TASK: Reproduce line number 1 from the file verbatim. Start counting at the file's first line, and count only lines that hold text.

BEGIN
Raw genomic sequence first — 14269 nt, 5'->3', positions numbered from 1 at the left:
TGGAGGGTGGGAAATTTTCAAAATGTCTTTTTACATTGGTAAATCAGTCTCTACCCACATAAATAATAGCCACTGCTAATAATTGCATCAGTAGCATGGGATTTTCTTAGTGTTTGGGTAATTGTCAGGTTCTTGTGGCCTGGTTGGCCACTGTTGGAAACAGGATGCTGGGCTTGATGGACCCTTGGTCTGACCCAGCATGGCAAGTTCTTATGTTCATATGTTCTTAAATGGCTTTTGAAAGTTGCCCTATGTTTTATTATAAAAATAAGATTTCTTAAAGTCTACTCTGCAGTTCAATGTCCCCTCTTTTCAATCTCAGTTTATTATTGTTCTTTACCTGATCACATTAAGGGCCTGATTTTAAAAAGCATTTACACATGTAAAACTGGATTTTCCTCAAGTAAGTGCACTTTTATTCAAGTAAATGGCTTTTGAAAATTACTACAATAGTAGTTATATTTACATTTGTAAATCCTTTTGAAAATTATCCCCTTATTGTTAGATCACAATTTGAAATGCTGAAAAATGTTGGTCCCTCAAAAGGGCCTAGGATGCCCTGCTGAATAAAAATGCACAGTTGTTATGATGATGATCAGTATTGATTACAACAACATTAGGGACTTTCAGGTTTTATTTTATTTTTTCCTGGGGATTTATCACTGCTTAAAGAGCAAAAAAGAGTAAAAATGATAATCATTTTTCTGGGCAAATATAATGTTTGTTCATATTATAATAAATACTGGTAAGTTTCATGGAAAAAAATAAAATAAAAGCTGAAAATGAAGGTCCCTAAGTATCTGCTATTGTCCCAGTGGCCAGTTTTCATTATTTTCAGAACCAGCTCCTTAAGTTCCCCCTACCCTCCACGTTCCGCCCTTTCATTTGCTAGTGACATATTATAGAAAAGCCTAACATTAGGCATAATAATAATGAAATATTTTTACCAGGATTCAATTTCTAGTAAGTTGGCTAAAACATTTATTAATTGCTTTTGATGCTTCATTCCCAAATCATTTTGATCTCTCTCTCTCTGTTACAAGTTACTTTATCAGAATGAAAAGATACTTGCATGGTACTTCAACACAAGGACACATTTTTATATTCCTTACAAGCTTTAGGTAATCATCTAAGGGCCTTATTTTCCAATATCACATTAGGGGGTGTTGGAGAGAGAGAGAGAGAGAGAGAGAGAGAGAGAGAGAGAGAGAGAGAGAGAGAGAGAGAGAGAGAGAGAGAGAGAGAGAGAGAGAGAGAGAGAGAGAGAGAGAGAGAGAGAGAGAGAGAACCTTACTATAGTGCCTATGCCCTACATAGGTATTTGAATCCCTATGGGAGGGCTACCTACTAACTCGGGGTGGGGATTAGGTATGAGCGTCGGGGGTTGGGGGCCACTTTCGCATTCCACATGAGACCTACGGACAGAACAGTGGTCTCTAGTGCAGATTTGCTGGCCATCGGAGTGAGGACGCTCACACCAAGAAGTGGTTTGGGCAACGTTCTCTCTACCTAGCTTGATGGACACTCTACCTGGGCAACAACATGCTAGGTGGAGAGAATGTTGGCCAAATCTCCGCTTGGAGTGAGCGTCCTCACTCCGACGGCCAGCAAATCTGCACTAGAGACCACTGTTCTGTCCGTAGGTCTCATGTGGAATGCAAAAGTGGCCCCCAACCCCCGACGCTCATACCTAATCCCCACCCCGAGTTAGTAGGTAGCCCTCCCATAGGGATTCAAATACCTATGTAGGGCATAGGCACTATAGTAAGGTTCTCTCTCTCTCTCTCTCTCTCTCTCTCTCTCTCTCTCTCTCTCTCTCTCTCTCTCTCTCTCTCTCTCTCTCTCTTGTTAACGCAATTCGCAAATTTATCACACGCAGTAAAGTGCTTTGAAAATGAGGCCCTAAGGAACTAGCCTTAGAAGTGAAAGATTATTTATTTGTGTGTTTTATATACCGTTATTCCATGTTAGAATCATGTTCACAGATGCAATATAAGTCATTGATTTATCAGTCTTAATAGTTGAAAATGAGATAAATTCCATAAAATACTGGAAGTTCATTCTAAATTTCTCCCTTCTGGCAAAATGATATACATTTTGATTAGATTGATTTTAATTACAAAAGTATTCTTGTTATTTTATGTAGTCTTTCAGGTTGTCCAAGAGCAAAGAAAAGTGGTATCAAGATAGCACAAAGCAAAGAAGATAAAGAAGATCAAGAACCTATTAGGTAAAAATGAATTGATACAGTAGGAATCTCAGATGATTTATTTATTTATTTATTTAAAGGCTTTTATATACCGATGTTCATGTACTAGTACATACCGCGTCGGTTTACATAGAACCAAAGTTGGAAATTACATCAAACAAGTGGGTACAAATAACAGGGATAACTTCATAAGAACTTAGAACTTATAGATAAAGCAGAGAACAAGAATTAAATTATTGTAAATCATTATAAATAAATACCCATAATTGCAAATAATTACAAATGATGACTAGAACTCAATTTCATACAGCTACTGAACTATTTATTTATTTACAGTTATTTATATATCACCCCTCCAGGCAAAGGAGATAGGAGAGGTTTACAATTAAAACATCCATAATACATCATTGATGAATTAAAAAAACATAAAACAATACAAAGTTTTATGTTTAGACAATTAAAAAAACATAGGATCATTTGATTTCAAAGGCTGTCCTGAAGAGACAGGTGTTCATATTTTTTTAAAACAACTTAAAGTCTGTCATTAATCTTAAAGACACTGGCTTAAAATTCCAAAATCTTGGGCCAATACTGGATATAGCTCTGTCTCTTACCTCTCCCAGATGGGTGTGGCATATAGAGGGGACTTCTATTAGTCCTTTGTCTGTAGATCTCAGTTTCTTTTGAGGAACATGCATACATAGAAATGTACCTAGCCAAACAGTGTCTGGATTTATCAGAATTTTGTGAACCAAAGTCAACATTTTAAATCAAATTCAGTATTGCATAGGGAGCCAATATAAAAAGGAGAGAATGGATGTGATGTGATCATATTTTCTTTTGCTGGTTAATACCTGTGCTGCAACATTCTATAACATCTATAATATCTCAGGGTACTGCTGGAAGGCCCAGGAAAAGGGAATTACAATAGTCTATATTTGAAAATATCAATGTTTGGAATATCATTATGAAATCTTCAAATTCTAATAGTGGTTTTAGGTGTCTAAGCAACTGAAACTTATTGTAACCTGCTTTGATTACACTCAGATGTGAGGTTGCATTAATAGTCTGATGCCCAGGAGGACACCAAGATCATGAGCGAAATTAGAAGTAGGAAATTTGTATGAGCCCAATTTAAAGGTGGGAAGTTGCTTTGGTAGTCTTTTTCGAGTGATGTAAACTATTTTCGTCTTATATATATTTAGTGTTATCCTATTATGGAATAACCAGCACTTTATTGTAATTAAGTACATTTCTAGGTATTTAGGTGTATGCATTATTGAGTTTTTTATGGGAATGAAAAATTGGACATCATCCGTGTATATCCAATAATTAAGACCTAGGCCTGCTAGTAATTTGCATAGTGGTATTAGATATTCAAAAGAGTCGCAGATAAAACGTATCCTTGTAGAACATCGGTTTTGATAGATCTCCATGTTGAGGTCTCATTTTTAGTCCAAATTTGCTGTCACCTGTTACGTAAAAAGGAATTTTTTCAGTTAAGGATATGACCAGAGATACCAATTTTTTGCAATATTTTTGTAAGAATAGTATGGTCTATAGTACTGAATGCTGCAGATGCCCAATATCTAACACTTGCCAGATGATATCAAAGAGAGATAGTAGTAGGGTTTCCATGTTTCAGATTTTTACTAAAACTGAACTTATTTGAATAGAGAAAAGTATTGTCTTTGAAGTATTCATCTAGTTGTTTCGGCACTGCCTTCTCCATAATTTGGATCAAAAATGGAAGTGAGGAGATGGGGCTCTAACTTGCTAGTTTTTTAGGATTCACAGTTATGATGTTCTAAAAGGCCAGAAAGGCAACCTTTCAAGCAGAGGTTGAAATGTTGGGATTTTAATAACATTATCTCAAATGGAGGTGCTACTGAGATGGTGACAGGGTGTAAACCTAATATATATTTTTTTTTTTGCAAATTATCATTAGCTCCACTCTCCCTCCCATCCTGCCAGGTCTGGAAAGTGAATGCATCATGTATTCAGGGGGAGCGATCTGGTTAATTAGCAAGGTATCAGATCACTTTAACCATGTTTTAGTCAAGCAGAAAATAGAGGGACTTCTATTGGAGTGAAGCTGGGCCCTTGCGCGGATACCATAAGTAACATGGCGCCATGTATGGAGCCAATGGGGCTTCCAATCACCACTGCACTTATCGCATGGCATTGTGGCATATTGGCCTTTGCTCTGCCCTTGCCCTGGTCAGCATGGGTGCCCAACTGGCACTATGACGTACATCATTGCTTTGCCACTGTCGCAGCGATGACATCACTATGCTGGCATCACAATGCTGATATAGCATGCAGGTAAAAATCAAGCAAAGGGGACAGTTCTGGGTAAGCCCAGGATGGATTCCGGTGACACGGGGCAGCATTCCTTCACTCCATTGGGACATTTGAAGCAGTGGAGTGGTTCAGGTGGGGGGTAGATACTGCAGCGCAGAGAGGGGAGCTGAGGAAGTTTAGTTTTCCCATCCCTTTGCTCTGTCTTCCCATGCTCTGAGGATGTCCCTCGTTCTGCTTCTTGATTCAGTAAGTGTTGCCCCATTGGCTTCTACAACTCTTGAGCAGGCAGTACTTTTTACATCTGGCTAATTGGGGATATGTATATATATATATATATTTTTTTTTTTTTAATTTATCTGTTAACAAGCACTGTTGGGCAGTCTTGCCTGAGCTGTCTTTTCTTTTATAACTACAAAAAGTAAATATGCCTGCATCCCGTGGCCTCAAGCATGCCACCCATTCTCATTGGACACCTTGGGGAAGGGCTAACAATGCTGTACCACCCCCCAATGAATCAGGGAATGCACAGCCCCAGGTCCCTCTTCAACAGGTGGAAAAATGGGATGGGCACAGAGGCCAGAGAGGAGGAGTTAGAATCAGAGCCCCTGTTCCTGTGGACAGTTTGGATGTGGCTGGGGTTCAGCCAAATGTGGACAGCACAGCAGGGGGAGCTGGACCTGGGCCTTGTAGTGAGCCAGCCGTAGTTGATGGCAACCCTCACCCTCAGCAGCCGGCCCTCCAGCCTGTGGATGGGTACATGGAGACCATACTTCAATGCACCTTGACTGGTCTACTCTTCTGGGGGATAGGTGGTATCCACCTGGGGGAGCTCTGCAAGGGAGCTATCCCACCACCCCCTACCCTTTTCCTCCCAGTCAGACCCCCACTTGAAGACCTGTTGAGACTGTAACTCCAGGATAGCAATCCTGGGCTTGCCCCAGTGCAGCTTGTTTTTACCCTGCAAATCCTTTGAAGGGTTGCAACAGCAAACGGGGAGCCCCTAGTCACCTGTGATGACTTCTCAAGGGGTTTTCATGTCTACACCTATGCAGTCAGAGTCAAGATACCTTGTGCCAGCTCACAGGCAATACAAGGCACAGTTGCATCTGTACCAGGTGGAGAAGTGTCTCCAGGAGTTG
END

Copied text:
Raw genomic sequence first — 14269 nt, 5'->3', positions numbered from 1 at the left: